It is unclear how many farmers actually would hesitate to give up their coca. In numerous interviews throughout the region, no one expressed reluctance to give up
the crop.

"We don't like seeing our children and our brothers and sisters working with coca," said Hernando Ospina, a 52-year-old coca farmer who heads a group of about
100 families seeking to replace their coca plants with cattle. "We want to do things legally."

Alternative development programs have largely failed in southern Colombia, where leftist rebels have refused to cooperate and local farmers have been unwilling to
exchange their coca crops for less profitable legal ones. The rebels could also prove a danger in Sur de Bolivar if they manage to get a foothold and insist that coca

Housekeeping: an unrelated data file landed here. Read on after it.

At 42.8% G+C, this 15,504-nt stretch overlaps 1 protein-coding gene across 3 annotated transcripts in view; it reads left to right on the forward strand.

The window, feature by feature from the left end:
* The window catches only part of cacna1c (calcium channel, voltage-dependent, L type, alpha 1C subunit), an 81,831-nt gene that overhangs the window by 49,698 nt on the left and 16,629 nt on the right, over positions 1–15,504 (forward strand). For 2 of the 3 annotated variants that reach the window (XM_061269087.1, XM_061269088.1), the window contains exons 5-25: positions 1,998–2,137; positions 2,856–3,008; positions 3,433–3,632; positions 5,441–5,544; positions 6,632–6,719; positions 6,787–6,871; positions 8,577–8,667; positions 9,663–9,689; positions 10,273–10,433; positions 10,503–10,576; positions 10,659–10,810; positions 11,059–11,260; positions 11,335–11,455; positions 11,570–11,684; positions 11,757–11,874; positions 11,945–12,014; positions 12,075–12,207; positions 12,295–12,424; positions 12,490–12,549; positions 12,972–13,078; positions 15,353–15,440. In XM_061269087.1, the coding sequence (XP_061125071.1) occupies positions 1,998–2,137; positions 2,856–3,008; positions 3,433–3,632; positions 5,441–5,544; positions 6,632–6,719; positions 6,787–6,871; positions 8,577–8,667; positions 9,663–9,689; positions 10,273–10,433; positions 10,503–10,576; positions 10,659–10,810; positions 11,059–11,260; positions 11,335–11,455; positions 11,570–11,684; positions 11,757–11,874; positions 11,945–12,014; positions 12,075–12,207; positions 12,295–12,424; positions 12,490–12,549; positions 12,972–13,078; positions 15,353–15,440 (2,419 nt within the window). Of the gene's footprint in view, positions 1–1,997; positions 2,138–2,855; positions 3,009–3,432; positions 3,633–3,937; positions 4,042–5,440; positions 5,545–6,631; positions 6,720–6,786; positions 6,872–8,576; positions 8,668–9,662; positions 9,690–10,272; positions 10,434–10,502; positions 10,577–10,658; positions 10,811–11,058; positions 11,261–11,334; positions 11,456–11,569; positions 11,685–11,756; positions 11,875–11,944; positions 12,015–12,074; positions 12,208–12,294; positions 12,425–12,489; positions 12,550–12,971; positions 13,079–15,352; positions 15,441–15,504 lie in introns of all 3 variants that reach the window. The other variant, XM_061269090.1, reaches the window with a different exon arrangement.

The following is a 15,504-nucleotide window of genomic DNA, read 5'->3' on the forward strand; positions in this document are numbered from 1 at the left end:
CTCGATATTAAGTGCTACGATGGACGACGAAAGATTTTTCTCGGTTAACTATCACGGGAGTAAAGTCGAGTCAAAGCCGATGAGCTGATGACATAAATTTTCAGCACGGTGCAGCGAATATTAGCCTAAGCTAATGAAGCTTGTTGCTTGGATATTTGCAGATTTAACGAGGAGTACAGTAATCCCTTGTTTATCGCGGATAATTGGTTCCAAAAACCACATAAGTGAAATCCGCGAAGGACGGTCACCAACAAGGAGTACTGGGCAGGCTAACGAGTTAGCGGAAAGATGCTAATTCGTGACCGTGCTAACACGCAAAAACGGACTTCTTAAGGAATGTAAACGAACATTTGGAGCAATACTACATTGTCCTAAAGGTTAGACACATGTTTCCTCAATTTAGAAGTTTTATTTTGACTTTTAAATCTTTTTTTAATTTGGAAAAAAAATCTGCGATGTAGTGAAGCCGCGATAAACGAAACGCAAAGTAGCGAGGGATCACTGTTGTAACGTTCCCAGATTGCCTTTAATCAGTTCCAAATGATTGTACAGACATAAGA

continue to be planted.

Nonetheless, the U.S. Agency for International Development told the Pan American Development Foundation, a nonprofit group tied to the Organization of
American States, in early June that it would be interested in trying alternative crops in the northern part of Antioquia state and in Sur de Bolivar—both paramilitary

It would be the first major push into the region by the United States. The European Union has been active there for some time and has pledged to provide $20
million to make the zone a "laboratory of peace."

In July, the foundation met with leaders from Asocipaz, a nonprofit group in the region that has long been accused of being a paramilitary front, who told the
foundation that the paramilitaries would support alternative development.

Also in July, U.S. Ambassador Anne W. Patterson visited Sur de Bolivar to review an ongoing program funded by the Colombian government.

Community leaders there told a member of her delegation that the paramilitaries would support alternative development projects, according to a local mayor present